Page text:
Leaf longevity is determined by the genetic make-up of every species and may be influenced by internal and environmental factors. In tropical forests leaf longevity varies across species between one and six years, and it has been suggested that leaves of shade-tolerant saplings can exceed 10 years (Reich et al., 2004Reich PB, Uhl C, Walters MB, Prugh L & Ellsworth DS (2004) Leaf demography and phenology in Amazonian rain forest: a census of 40 000 leaves of 23 tree species. Ecological Monographs, 74: 3-23.; Russo & Kitajima, 2016Russo SE & Kitajima K (2016) The ecophysiology of leaf lifespan in tropical forests: adaptive and plastic responses to environmental heterogeneity. In: Goldstein G & Santiago LS (Eds.) TropicalTree Physiology : Adaptations and Responses in a Changing Environment. Cham, Germany, Springer. p.357-383.). Environmental factors such as light, temperature, mineral nutrition and solar radiation can affect leaf longevity. Thus, it has been found that leaf longevity decreases with increasing light intensity (Harlow et al., 2005Harlow BA, Duursma RA & Marshall JD (2005) Leaf longevity of western red cedar (Thujaplicata) increases with depth in the canopy. Tree Physiology, 25:557-562.; Vincent 2006Vincent G (2006) Leaf life span plasticity in tropical seedlings grown under contrasting light regimes. Annual Botany, 97:245-255.), but on the contrary intense shading can induce leaf senescence (carbon starvation). Leaf longevity can increase under elevated CO2 concentration (Craine & Reich, 2001Craine JM & Reich PB (2001) Elevated CO2 and nitrogen supply alter leaf longevity of grassland species. New Phytologist, 150:397-403.) or in plants grown in low-fertility soils (Shaver, 1981Shaver GR (1981) Mineral nutrition and leaf longevity in an evergreen shrub, Ledumpalustre ssp. decumbens. Oecologia , 49:362-365.; Russo & Kitajima, 2016Russo SE & Kitajima K (2016) The ecophysiology of leaf lifespan in tropical forests: adaptive and plastic responses to environmental heterogeneity. In: Goldstein G & Santiago LS (Eds.) TropicalTree Physiology : Adaptations and Responses in a Changing Environment. Cham, Germany, Springer. p.357-383.; Reich& Flores-Moreno, 2017Reich PB & Flores‐Moreno H (2017) Peeking beneath the hood of the leaf economics spectrum. New Phytologist , 214: 1395-1397.). Leaf senescence may be induced by drought stress or by limited nutrient availability (particularly nitrogen), either to reallocate nutrients to reproductive organs or to reduce water consumption by older leaves (Gan & Amasino, 1997Gan S & Amasino RM (1997) Making sense of senescence (molecular genetic regulation and manipulation of leaf senescence). Plant Physiology, 113:313-319.). For deciduous species leaf longevity can increase with temperature, while the contrary can occur for evergreen species (Kloeke et al., 2011Kloeke AEEO, Douma JC, Ordonez JC, Reich PB & van Bodegom PM (2011) Global qualification of contrasting leaf life span strategies for deciduous and evergreen species in response to environmental conditions. Global Ecology and Biogeography , 21:224-235.; Kikuzawa et al., 2013Kikuzawa K, Onoda Y, Write IJ & Reich PB (2013) Mechanisms underlying global temperature-related patters in leaf longevity. Global Ecology and Biogeography , 22:982-993.). Although ultraviolet radiation ‒UV (280-400 nm, 3‒5% of total radiation that reaches the earth surface) can affect leaf senescence (Lim et al., 2007Lim PO, Kim HJ & Nam HG (2007) Leaf senescence. Annual Review of Plant Biology, 58:115-136.), the UV effect of the most energetic UV radiation (UV-B, 280-315 nm) on leaf physiology still remains to be elucidated (Ballaré & Austin, 2017Ballaré CL & Austin AT (2017) UV Radiation and Terrestrial Ecosystems: Emerging Perspectives. In: Jordan BR (Ed.) UV-B Radiation and Plant Life: Molecular Biology to Ecology. Oxfordshire, CABI International. p.23-38.).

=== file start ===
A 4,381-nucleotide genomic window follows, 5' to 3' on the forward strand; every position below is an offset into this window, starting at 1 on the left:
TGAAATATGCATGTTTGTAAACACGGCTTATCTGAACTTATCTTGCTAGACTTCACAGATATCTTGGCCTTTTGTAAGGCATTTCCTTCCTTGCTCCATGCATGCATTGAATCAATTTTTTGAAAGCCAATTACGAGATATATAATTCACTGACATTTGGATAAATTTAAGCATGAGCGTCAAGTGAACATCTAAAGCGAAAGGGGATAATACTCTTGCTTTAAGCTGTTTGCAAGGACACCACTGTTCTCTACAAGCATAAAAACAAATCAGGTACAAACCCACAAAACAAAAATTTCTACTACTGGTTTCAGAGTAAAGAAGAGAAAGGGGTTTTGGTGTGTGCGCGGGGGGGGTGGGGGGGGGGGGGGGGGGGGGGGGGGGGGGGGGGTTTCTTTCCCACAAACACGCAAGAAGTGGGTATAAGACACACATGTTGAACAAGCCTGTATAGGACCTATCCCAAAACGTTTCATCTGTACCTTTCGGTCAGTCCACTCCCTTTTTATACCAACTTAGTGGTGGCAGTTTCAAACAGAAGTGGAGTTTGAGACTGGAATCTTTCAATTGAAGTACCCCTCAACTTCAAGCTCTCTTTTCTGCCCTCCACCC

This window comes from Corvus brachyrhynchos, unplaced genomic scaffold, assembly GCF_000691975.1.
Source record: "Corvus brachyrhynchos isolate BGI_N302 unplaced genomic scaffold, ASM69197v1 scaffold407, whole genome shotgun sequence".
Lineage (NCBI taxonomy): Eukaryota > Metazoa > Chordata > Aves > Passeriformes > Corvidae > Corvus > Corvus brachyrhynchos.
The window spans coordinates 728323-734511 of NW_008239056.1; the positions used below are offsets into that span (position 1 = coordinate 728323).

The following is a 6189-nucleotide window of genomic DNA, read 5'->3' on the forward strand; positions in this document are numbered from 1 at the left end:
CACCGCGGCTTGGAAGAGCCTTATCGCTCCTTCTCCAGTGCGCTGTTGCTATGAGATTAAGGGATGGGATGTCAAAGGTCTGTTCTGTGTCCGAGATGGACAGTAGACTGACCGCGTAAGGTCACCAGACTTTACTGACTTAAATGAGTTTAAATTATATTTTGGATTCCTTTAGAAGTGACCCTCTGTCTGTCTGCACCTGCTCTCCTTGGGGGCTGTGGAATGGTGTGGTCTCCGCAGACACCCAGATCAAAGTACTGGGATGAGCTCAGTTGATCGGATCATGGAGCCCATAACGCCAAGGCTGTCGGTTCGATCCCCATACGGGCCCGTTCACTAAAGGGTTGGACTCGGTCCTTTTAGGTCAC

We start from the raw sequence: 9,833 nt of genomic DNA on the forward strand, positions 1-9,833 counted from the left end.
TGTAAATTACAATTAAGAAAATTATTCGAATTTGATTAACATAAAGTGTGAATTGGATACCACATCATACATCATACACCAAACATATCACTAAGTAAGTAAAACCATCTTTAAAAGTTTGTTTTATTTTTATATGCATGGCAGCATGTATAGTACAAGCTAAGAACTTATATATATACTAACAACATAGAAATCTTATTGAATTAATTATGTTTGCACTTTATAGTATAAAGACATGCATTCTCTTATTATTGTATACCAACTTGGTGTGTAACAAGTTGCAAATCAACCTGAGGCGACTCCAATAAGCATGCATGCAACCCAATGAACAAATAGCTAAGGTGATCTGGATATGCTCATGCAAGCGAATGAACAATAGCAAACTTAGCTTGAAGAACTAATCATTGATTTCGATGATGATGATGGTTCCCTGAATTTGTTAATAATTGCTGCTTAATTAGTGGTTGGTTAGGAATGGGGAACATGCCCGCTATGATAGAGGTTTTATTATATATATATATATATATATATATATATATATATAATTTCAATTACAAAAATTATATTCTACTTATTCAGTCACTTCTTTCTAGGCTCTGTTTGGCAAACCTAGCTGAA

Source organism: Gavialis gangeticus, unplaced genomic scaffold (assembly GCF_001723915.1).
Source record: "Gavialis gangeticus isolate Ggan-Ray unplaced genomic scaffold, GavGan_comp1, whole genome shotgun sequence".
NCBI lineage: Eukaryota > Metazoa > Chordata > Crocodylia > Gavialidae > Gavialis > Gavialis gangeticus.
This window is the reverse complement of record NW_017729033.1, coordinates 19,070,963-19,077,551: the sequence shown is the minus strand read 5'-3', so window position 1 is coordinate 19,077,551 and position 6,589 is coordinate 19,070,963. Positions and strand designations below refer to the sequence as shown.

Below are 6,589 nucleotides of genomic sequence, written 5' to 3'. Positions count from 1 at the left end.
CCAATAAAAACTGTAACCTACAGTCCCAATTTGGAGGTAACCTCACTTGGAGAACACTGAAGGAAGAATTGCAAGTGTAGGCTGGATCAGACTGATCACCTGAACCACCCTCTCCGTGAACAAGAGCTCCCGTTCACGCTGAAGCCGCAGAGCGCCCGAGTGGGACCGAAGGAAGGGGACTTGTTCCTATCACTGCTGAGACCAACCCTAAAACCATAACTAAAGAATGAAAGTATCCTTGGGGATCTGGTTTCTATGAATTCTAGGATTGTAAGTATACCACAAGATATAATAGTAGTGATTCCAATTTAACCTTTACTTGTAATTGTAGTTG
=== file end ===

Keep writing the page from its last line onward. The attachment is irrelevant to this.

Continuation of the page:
Senescence is an age-related degradation process occurring at the cellular and tissue level that ultimately leads to death of the senescent organ (Lim et al., 2007Lim PO, Kim HJ & Nam HG (2007) Leaf senescence. Annual Review of Plant Biology, 58:115-136.). It is influenced by various internal and environmental signals (Kikuzawa & Lechowicz, 2011Kikuzawa K & Lechowicz MJ (2011) Ecology of Leaf Longevity. New York, Springer. 147 p.). Senescence involves both a decreased expression of genes related to photosynthesis and protein synthesis and an increased expression of genes associated with senescence (Lim et al., 2007Lim PO, Kim HJ & Nam HG (2007) Leaf senescence. Annual Review of Plant Biology, 58:115-136.). Water stress can induce leaf senescence because an increased production of reactive oxygen species can trigger the expression of genes involved in protein degradation and remobilization of nutrients during stress (Munné-Bosch & Alegre 2004Munné-Bosch S & Alegre L (2004) Die and let live: leaf senescence contributes to plant survival under drought stress. Functional Plant Biology, 31:203-216.; Lee et al., 2012Lee S, Seo PJ, Lee HJ & Park CM (2012) A NAC transcription factor NTL4 promotes reactive oxygen species production during drought‐induced leaf senescence in Arabidopsis. Plant Journal, 70:831-844.).